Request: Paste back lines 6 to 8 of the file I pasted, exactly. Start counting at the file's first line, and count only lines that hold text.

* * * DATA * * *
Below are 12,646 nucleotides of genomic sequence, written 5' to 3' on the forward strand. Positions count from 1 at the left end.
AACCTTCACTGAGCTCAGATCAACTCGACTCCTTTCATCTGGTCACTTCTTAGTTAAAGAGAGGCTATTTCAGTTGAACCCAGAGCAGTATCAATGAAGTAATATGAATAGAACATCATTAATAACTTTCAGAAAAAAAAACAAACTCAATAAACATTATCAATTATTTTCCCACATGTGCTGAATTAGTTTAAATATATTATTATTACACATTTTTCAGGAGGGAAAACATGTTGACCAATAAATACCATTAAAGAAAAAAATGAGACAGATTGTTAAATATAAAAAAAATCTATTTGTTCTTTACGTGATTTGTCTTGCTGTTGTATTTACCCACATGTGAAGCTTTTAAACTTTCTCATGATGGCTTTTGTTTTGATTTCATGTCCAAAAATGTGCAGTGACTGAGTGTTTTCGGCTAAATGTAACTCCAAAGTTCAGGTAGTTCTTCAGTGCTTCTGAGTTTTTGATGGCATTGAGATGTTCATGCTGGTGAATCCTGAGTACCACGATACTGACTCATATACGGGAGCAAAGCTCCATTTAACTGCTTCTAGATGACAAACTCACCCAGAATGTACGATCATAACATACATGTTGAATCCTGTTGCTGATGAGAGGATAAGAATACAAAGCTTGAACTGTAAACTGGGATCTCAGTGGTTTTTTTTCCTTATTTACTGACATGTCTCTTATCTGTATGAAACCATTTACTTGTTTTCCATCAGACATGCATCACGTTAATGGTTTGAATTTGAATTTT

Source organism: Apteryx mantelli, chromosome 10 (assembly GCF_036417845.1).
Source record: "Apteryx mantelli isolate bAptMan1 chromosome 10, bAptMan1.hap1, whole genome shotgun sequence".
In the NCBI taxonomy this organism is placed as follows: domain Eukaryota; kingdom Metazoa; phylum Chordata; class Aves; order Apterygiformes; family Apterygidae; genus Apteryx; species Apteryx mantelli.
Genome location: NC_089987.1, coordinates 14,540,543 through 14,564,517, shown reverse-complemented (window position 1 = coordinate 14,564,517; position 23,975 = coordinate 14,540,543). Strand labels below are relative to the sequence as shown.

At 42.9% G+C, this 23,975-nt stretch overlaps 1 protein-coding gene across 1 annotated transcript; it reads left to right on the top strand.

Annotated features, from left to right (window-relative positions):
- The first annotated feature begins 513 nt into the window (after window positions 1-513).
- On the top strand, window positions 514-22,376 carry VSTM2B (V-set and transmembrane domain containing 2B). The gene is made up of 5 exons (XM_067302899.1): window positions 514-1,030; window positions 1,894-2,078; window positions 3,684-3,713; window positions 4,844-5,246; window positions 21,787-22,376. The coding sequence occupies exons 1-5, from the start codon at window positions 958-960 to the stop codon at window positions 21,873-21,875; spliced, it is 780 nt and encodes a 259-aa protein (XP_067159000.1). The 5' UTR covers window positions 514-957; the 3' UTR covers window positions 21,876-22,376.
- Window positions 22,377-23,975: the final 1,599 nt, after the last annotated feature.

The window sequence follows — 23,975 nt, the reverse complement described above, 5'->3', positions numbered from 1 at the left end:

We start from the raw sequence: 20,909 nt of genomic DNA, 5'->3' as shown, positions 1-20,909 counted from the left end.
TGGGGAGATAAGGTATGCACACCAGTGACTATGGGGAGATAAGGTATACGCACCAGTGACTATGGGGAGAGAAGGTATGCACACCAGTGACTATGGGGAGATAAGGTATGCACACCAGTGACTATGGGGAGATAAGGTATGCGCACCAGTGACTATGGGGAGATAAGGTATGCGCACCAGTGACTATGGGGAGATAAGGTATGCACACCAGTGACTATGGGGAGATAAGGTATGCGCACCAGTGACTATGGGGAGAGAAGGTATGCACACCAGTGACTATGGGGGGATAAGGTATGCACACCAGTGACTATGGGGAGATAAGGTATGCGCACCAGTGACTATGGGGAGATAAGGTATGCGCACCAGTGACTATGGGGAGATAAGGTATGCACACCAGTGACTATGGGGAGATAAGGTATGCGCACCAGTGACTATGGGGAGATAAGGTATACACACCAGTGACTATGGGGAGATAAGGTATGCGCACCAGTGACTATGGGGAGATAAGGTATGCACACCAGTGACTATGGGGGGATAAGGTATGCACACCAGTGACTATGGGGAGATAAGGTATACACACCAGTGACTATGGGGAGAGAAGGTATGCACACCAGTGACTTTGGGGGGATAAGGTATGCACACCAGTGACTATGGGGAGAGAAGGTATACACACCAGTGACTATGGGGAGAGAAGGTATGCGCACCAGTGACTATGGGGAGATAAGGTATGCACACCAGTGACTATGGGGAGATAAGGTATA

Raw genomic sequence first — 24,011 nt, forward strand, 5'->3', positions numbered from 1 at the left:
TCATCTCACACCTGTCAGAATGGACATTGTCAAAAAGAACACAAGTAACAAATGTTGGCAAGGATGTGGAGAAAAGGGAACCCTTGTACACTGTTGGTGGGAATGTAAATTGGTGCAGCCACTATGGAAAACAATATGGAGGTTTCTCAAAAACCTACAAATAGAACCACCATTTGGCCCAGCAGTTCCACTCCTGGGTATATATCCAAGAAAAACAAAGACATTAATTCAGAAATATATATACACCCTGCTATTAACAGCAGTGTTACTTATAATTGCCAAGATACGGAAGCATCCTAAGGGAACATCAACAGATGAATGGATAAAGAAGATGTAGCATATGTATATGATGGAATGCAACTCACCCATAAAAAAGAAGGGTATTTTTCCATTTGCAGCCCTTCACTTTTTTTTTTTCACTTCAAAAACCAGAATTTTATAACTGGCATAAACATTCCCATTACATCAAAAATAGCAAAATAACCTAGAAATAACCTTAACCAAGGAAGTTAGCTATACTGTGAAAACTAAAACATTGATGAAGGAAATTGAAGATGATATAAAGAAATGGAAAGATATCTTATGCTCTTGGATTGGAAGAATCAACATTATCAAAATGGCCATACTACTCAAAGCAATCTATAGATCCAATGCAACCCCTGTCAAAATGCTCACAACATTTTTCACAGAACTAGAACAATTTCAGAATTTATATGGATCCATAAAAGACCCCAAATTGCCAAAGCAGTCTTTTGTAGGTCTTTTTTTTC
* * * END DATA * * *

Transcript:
Genome location: NC_089987.1, coordinates 14,540,543 through 14,564,517, shown reverse-complemented (window position 1 = coordinate 14,564,517; position 23,975 = coordinate 14,540,543). Strand labels below are relative to the sequence as shown.

At 42.9% G+C, this 23,975-nt stretch overlaps 1 protein-coding gene across 1 annotated transcript; it reads left to right on the top strand.

Annotated features, from left to right (window-relative positions):